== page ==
Is now the right time to invest in mining? A research analyst weighs in
Timing is everything. It’s a saying that can apply to a lot of situations, and finance is certainly one of them—whether you’re looking at buying and trading stocks or acquiring a property or business, the right timing is crucial. Even the smallest price fluctuation can have major consequences, and the most successful businesses are those who know exactly when to strike.
With commodity prices falling, many in the mining sector have been wondering if now is the right time to buy. To tackle that question, CNBC recently interviewed Paul Gait, senior research analyst for metals and mining at investment research firm Sanford Berstein.
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When asked if the sector has a “buy” rating at current commodity levels, Gait gave a confident yes. “We’ve maintained a buy throughout this kind of weakness,” he said, acknowledging current prices as a flaw in the industry—especially in the iron ore market—that must eventually be righted in order to avoid serious consequences down the line. “If we look at the kind of levels of cash that the mining industry typically generates, and needs to generate in order to maintain the supply of commodities that are just absolutely essential to the world’s economy, pushing prices down much further than this really starts to compromise that ability.”
In the interview CNBC also asked whether there are many potential buyers on the market looking to make acquisitions. Gait also confirmed this, pointing to acquisitions in the past couple of years including Glencore’s purchase of Rio Tinto’s Clermont Mine in 2013 and Barrick’s recent sale of 50 percent stake of its Zaldívar copper mine to Antofagasta Plc.
“I don’t think it’s a sense that there aren’t buyers for assets,” said Gait. “I think the issue is valuation, not necessarily whether or not there’s an appetite to acquire. [...] I think what there is, is that there’s a mismatch between what buyers want to pay and what sellers want to receive. So the buyers want to pay on-the-spot commodity prices, and sellers want to receive on what they think is a longer term equilibrium fair value. It’s that discrepancy that’s causing the slowdown in M&A activity generally in the sector.”
For a more detailed analysis, check out the whole interview here at CNBC.
Copper, iron ore surge as Chinese investors unleash demand
The reopening of major industrial economies is sparking a surge across commodities markets from corn to lumber, with tin climbing above $30,000 a tonne for the first time since 2011 on Thursday.
In the wake of mounting evidence of inflation fuelled by higher raw materials prices, investors are also increasingly focused on when the U.S. Federal Reserve might start throttling back its emergency support.
Many banks say the rally has further to run, particularly for copper, which will benefit from rising investment in new energy sectors. Copper is at the highest in a decade, fueling bets it will rally further to take out the record set in February 2011. Steel demand is surging as economies chart a path back to growth just as the world’s biggest miners have been hampered by operational issues, tightening ore supply.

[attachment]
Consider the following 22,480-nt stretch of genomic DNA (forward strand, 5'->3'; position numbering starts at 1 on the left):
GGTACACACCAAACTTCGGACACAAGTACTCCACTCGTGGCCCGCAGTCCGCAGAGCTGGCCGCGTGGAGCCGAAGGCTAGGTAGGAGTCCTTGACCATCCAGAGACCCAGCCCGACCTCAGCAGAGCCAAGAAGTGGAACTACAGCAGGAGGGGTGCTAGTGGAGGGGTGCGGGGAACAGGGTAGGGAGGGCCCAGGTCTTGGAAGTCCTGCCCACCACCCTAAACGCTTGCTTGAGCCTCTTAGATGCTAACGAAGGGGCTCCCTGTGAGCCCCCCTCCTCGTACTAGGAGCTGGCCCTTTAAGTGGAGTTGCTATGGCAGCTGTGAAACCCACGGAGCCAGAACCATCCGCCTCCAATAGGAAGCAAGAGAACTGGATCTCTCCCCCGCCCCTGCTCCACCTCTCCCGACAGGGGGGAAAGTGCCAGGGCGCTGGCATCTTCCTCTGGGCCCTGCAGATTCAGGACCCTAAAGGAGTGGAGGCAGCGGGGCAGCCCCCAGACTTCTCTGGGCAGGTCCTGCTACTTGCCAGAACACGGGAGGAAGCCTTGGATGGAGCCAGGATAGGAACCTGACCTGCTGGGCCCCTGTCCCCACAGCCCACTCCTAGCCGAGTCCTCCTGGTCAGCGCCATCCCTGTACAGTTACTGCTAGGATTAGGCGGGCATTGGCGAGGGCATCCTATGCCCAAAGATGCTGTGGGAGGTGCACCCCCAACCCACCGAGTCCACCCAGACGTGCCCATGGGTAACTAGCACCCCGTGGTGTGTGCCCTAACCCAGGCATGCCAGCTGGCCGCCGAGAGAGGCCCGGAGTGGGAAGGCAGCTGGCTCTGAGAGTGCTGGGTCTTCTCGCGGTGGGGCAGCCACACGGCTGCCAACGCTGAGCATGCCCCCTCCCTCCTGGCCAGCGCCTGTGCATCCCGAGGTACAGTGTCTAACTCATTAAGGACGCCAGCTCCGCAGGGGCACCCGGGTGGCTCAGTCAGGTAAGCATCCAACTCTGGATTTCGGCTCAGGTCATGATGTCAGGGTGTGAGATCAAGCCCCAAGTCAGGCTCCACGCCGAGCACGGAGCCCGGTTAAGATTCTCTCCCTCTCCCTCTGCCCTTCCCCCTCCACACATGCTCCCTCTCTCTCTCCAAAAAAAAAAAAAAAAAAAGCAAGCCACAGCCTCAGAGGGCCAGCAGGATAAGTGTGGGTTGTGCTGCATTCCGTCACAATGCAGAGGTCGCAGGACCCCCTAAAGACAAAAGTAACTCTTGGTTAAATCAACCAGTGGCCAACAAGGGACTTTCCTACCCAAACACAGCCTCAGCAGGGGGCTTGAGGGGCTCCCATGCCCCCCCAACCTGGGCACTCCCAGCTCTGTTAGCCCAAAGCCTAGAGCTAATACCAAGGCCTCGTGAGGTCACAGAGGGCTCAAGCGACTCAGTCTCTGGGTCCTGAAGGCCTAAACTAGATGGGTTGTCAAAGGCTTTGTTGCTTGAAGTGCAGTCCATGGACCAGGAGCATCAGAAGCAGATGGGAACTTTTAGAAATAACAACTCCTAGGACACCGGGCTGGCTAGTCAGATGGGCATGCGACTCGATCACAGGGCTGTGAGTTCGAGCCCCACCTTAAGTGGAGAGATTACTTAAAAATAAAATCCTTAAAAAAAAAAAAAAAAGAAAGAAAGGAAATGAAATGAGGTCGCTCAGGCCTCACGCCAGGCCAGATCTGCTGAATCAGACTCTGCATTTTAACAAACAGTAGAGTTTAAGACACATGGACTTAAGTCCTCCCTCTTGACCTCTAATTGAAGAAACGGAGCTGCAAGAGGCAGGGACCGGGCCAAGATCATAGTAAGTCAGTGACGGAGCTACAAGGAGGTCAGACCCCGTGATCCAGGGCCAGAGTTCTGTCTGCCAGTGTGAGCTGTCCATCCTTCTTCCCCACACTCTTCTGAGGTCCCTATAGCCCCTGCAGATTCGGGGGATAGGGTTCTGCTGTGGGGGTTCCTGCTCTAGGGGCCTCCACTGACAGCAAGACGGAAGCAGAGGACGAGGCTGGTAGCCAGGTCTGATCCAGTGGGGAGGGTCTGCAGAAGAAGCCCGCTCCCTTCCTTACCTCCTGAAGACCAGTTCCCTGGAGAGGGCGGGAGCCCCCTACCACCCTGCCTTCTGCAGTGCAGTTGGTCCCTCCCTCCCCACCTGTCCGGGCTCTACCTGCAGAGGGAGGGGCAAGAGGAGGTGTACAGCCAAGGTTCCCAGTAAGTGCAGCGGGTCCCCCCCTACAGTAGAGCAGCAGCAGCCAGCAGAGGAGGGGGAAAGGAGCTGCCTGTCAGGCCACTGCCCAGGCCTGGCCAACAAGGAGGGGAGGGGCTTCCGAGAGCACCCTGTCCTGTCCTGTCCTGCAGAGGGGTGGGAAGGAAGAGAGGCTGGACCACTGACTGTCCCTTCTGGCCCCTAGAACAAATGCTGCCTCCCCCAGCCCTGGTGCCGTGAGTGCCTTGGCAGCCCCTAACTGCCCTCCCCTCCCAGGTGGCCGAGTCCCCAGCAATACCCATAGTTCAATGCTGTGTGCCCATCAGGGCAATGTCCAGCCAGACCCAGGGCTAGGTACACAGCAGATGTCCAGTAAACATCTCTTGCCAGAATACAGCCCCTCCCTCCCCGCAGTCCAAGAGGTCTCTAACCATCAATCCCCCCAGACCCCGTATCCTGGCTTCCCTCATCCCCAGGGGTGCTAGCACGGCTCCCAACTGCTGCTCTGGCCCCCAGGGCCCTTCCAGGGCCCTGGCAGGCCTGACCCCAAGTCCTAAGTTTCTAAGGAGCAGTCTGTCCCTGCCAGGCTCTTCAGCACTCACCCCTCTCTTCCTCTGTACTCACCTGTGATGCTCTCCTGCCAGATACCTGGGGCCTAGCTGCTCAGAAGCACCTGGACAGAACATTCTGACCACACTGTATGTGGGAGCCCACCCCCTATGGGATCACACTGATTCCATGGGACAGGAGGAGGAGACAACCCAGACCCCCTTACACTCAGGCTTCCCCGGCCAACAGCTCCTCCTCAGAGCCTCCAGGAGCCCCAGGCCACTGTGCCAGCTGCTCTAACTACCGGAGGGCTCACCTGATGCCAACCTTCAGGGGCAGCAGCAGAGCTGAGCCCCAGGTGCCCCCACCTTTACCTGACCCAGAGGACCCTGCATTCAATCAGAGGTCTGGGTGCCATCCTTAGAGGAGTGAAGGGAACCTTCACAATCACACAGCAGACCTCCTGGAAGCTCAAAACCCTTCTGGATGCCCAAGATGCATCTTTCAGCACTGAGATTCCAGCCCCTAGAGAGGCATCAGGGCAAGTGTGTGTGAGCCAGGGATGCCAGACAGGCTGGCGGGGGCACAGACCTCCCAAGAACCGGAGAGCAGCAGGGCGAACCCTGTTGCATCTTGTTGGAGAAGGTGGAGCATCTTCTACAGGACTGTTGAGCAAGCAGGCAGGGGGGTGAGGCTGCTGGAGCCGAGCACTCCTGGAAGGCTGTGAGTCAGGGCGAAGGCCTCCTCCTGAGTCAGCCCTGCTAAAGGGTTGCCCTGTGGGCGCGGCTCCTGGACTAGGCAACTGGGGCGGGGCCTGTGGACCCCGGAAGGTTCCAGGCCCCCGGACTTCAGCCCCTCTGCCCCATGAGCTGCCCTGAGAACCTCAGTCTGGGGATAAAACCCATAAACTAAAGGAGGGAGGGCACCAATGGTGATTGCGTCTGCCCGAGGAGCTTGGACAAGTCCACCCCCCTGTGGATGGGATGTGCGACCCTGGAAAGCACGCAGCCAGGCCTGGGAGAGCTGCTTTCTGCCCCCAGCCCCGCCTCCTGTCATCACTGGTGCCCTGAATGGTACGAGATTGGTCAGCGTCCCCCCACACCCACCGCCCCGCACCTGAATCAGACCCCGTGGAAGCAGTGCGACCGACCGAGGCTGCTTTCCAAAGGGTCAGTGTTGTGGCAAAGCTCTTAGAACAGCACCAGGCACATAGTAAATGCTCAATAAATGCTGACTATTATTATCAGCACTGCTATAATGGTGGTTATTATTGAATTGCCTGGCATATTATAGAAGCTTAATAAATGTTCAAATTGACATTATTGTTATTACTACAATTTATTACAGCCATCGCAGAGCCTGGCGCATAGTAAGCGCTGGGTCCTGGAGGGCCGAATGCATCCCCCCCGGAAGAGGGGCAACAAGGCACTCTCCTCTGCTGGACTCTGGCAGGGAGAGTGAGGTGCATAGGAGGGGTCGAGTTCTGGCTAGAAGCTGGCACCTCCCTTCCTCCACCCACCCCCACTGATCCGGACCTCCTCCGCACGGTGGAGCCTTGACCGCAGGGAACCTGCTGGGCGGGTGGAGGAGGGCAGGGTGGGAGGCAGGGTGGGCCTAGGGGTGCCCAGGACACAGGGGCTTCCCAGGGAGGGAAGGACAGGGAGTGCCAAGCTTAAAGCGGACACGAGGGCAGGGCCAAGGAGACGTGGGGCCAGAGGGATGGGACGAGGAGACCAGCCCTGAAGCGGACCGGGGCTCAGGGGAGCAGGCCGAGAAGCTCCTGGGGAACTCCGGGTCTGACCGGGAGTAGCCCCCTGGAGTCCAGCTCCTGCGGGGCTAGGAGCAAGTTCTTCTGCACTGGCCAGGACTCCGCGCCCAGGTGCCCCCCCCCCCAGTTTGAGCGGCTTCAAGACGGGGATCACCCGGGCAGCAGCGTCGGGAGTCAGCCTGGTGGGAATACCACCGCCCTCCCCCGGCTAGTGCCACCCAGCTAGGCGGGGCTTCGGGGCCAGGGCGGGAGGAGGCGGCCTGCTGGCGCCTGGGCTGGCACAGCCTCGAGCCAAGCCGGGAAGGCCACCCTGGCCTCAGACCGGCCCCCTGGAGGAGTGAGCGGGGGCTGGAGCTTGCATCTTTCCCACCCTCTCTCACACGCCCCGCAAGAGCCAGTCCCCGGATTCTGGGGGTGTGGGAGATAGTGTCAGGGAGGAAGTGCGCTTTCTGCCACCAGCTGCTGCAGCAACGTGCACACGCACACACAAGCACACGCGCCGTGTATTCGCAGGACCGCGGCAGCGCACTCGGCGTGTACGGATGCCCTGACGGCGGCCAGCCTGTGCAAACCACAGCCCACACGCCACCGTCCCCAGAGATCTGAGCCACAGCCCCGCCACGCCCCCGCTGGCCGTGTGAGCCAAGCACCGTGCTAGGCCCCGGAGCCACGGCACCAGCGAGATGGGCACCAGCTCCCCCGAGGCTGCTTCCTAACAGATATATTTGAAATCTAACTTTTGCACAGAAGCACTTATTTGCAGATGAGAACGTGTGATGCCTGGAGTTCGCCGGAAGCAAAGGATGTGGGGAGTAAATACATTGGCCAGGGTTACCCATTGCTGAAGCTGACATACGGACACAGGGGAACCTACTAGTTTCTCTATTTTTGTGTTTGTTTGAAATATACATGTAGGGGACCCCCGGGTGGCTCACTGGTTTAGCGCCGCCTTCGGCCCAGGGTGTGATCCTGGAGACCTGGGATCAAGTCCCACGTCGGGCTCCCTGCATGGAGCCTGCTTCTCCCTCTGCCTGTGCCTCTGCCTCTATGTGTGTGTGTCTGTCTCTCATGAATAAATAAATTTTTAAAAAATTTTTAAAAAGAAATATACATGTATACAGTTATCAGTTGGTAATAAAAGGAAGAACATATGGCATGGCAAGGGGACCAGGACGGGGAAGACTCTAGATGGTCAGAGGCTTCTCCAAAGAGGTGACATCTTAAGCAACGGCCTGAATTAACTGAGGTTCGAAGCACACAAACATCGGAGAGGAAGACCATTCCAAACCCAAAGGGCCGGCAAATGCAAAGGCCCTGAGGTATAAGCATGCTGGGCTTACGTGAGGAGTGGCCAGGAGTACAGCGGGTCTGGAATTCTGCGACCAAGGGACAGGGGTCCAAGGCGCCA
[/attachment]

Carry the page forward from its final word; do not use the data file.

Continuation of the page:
“The long-term prospects for metals prices are ‘too good’ and point to higher prices in the next few years,” said Commerzbank AG analyst Daniel Briesemann. “The decarbonization trends in many countries, which include switching to electric vehicles and expanding wind and solar power, are likely to generate additional demand for metals.”
Trading house Trafigura Group and several major Wall Street banks including Goldman Sachs Group Inc. and Bank of America Corp. expect copper to extend gains.
Copper rose as much as 1.6% to $10,108.50 a ton on the London Metal Exchange before trading at $10,080 as of 4:07 p.m. in London.
Benchmark spot iron ore prices rose to a record, while futures in Singapore and China climbed.
The boom comes as China’s steelmakers keep output rates above 1 billion tons a year, despite a swath of production curbs aimed at reducing carbon emissions and reining in supply. Instead, those measures have boosted steel prices and profitability at mills, allowing them to better accommodate higher iron ore costs.
Spot iron ore with 62% content hit $201.15 a ton on Thursday, according to Mysteel. Futures in Singapore jumped as much as 5.1% to $196.40 a ton, the highest since contracts were launched in 2013. In Dalian, prices closed 8.8% higher.
Erik Hedborg, Principal Analyst, Steel at CRU Group commented: “Recent production cuts in Tangshan have boosted demand for higher-quality ore and prompted mills to build iron ore inventories as their margins are on the rise. Iron ore producers are enjoying exceptionally high margins as well, around two thirds of seaborne supply only require prices of $50 /dmt to break even.”
Still, some analysts including Commerzbank’s Briesemann expect a short-term correction as metals become detached from fundamentals. There’s also a risk that China could engage in policies that may cool demand for iron ore and copper.
The metals rally has boosted concerns about short-term Chinese demand. Some manufacturers and end-users have been slowing production or pushing back delivery times after costs surged, while weaker-than-expected domestic consumption has opened the arbitrage window for exports.
Tin climbed as much as 2% to $30,280 a ton on the LME, boosted by rising orders for the soldering metal. Tin is at the highest since May 2011, with a 48% gain this year making it the best performing metal on the LME.